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Often I see javascript code where event handlers (like onmousemove) are assigned dynamically. Example:

document.getElementById('foo').onmousemove = function(e)
{ /* do some stuff with event e */ }

Apparently this 'e' parameter is some kind of event object. Where does that come from, as in: who or what defines what this 'e' parameter is when the function is called, and can I also do this in static html? I mean like this:

<div id='foo' onmousemove='Bla(e)'> ... </div>

What should I fill in for 'e' to get that same event thing? And can I also combine that with more parameters, like

<div id='foo' onmousemove='Bla(this,e,4)'> ... </div>

where e is, again, supposed to be the event object?

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I believe it's a reference to window.event that is passed to your callback event handler. – asawyer Mar 29 '12 at 13:09
Right, yes, thanks, just found out something similar by accident. It seems I can use window.event inside my own event handlers (even the ones set in html, i.e. not necessarily a function(e) kind of function). – Sheldon Pinkman Mar 29 '12 at 13:24

4 Answers 4

up vote 1 down vote accepted

The event object is stored in window.event inside of any event handler, so you do not need to worry about your handler conforming to accepting it as a parameter.

In your second and third examples, the e parameter will be passed as undefined because no variable e exists in that scope (unless you have a global e).

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Event handlers are defined as callback methods. A callback is (hence the expression) called from another process at a later time. This is done by the environment (the browser in this case) at the time an event fires.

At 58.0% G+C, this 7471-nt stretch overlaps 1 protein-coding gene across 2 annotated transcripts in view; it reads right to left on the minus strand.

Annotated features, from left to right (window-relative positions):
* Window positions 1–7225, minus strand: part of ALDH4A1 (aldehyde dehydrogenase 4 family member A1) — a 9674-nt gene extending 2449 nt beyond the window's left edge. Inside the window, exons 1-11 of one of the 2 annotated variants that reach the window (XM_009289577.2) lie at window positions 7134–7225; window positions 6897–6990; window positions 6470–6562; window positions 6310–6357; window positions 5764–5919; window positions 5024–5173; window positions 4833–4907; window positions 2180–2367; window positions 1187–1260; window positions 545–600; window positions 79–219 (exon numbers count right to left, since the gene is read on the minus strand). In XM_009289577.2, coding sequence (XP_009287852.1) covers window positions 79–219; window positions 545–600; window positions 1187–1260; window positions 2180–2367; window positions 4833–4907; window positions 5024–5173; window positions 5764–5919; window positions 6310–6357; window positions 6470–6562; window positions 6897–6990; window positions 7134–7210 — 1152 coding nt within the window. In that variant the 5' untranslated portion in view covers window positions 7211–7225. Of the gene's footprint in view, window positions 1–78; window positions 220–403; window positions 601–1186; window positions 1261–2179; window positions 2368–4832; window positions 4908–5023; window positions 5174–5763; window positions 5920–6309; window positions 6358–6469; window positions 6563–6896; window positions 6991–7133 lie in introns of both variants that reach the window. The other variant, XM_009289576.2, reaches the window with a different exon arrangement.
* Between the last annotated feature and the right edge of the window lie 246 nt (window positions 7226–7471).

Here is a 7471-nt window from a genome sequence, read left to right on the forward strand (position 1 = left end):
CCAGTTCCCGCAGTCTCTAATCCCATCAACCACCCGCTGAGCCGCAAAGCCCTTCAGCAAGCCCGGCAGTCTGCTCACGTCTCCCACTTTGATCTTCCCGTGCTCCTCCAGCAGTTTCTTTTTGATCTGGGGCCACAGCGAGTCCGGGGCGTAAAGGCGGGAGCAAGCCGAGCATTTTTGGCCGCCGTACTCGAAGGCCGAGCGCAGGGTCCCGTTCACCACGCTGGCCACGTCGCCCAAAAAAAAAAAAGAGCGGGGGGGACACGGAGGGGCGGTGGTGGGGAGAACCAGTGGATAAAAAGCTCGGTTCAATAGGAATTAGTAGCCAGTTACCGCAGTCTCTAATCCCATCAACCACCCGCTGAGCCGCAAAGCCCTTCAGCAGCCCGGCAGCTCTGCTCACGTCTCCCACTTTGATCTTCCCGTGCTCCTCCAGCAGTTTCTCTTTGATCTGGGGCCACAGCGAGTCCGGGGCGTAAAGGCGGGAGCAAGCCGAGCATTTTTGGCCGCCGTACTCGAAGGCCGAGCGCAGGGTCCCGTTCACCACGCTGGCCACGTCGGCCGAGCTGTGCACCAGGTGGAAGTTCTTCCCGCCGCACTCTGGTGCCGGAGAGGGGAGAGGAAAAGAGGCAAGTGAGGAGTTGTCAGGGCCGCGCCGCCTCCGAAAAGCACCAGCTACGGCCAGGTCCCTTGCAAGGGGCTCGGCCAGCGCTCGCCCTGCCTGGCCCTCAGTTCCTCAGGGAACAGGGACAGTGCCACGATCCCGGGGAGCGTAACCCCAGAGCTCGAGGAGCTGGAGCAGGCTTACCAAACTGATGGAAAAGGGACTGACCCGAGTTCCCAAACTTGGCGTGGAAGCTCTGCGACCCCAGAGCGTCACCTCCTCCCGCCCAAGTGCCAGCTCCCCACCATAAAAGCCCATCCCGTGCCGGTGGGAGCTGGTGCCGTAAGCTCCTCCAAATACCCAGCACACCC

it calls your callback function and passes in the event object.

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OK thanks, so by definition, when assigning an event handler function dynamically (i.e. in code), it will assume it's a one-parameter function with the parameter being the event object? And is there also a way to get that event object in 'static' event handlers, I mean the ones that are set in html (like my 2 div examples). – Sheldon Pinkman Mar 29 '12 at 13:08
@SheldonPinkman: yes its defined so. And no, you cannot access the event object without a function. – jAndy Mar 29 '12 at 13:12
OK Thanks! Oh and I accidentally found out that window.event seems to contain the event (at least that seems to work in a static event handler). Anyway, that callback stuff is now clear to me, thanks again! – Sheldon Pinkman Mar 29 '12 at 13:22

This is what's known as a callback method. The event is initially created by the operating system, sent to the web browser, which then passes it off to you in javascript Event object.

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I'm not sure, but I think the event is an object instance of ActionEvent. I don't think ActionEvent can be manually instantiated, so you can't do it in static HTML. Even if it would be possible, it certainly wouldn't be best practice.

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